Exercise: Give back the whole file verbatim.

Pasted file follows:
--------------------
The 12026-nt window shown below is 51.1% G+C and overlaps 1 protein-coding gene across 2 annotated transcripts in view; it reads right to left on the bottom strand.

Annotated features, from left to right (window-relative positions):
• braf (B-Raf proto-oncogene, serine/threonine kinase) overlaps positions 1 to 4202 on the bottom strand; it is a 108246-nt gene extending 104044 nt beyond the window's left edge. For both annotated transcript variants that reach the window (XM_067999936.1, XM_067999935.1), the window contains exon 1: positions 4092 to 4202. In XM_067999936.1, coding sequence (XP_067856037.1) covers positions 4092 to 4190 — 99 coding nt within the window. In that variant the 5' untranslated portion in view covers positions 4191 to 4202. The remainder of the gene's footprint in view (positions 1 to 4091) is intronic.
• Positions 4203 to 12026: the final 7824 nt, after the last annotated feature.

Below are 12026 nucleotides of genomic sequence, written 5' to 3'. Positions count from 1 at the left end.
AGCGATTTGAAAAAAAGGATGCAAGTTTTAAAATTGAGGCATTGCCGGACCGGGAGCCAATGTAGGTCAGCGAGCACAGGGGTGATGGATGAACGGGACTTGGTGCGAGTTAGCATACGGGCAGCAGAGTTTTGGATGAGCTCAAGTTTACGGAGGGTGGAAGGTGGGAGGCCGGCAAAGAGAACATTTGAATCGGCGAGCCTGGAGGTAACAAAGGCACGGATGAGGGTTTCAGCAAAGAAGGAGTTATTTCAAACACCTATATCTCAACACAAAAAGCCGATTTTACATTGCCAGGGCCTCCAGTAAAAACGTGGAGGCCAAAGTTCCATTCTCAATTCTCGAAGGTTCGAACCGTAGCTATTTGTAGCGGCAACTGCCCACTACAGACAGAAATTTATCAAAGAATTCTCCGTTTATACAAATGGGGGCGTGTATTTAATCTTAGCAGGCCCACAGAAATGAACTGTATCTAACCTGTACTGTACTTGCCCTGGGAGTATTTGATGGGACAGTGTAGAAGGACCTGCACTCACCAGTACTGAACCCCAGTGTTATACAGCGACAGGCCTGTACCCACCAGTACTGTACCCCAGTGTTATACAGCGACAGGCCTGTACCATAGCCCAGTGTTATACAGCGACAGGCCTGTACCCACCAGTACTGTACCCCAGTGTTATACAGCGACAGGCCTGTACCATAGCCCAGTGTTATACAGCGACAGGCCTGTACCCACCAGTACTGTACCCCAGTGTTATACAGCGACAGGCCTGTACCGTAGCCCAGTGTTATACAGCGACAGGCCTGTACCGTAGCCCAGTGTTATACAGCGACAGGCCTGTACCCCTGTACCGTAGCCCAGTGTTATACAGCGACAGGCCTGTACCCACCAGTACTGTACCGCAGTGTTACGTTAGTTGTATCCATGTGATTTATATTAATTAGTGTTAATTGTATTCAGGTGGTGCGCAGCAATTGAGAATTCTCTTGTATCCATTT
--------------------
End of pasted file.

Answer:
The 12026-nt window shown below is 51.1% G+C and overlaps 1 protein-coding gene across 2 annotated transcripts in view; it reads right to left on the bottom strand.

Annotated features, from left to right (window-relative positions):
• braf (B-Raf proto-oncogene, serine/threonine kinase) overlaps positions 1 to 4202 on the bottom strand; it is a 108246-nt gene extending 104044 nt beyond the window's left edge. For both annotated transcript variants that reach the window (XM_067999936.1, XM_067999935.1), the window contains exon 1: positions 4092 to 4202. In XM_067999936.1, coding sequence (XP_067856037.1) covers positions 4092 to 4190 — 99 coding nt within the window. In that variant the 5' untranslated portion in view covers positions 4191 to 4202. The remainder of the gene's footprint in view (positions 1 to 4091) is intronic.
• Positions 4203 to 12026: the final 7824 nt, after the last annotated feature.

Below are 12026 nucleotides of genomic sequence, written 5' to 3'. Positions count from 1 at the left end.
AGCGATTTGAAAAAAAGGATGCAAGTTTTAAAATTGAGGCATTGCCGGACCGGGAGCCAATGTAGGTCAGCGAGCACAGGGGTGATGGATGAACGGGACTTGGTGCGAGTTAGCATACGGGCAGCAGAGTTTTGGATGAGCTCAAGTTTACGGAGGGTGGAAGGTGGGAGGCCGGCAAAGAGAACATTTGAATCGGCGAGCCTGGAGGTAACAAAGGCACGGATGAGGGTTTCAGCAAAGAAGGAGTTATTTCAAACACCTATATCTCAACACAAAAAGCCGATTTTACATTGCCAGGGCCTCCAGTAAAAACGTGGAGGCCAAAGTTCCATTCTCAATTCTCGAAGGTTCGAACCGTAGCTATTTGTAGCGGCAACTGCCCACTACAGACAGAAATTTATCAAAGAATTCTCCGTTTATACAAATGGGGGCGTGTATTTAATCTTAGCAGGCCCACAGAAATGAACTGTATCTAACCTGTACTGTACTTGCCCTGGGAGTATTTGATGGGACAGTGTAGAAGGACCTGCACTCACCAGTACTGAACCCCAGTGTTATACAGCGACAGGCCTGTACCCACCAGTACTGTACCCCAGTGTTATACAGCGACAGGCCTGTACCATAGCCCAGTGTTATACAGCGACAGGCCTGTACCCACCAGTACTGTACCCCAGTGTTATACAGCGACAGGCCTGTACCATAGCCCAGTGTTATACAGCGACAGGCCTGTACCCACCAGTACTGTACCCCAGTGTTATACAGCGACAGGCCTGTACCGTAGCCCAGTGTTATACAGCGACAGGCCTGTACCGTAGCCCAGTGTTATACAGCGACAGGCCTGTACCCCTGTACCGTAGCCCAGTGTTATACAGCGACAGGCCTGTACCCACCAGTACTGTACCGCAGTGTTACGTTAGTTGTATCCATGTGATTTATATTAATTAGTGTTAATTGTATTCAGGTGGTGCGCAGCAATTGAGAATTCTCTTGTATCCATTT